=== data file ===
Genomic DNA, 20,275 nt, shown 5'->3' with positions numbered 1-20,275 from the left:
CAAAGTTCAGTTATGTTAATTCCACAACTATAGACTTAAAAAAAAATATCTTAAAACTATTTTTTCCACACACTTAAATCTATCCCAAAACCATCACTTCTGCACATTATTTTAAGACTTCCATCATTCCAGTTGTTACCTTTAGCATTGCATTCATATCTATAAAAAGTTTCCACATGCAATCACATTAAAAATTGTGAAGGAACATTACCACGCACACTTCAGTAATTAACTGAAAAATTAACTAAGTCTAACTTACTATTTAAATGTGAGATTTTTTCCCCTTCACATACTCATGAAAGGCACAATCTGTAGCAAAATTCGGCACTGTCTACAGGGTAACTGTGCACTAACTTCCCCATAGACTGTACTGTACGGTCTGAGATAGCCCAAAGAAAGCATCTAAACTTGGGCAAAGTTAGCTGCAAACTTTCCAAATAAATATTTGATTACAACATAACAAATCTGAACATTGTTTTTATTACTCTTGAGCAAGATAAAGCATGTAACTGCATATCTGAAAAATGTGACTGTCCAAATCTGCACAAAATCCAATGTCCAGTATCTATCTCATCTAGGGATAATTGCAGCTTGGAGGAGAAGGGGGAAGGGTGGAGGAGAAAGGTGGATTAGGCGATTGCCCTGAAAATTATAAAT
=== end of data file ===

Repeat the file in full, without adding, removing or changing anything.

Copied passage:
Genomic DNA, 20,275 nt, shown 5'->3' with positions numbered 1-20,275 from the left:
CAAAGTTCAGTTATGTTAATTCCACAACTATAGACTTAAAAAAAAATATCTTAAAACTATTTTTTCCACACACTTAAATCTATCCCAAAACCATCACTTCTGCACATTATTTTAAGACTTCCATCATTCCAGTTGTTACCTTTAGCATTGCATTCATATCTATAAAAAGTTTCCACATGCAATCACATTAAAAATTGTGAAGGAACATTACCACGCACACTTCAGTAATTAACTGAAAAATTAACTAAGTCTAACTTACTATTTAAATGTGAGATTTTTTCCCCTTCACATACTCATGAAAGGCACAATCTGTAGCAAAATTCGGCACTGTCTACAGGGTAACTGTGCACTAACTTCCCCATAGACTGTACTGTACGGTCTGAGATAGCCCAAAGAAAGCATCTAAACTTGGGCAAAGTTAGCTGCAAACTTTCCAAATAAATATTTGATTACAACATAACAAATCTGAACATTGTTTTTATTACTCTTGAGCAAGATAAAGCATGTAACTGCATATCTGAAAAATGTGACTGTCCAAATCTGCACAAAATCCAATGTCCAGTATCTATCTCATCTAGGGATAATTGCAGCTTGGAGGAGAAGGGGGAAGGGTGGAGGAGAAAGGTGGATTAGGCGATTGCCCTGAAAATTATAAAT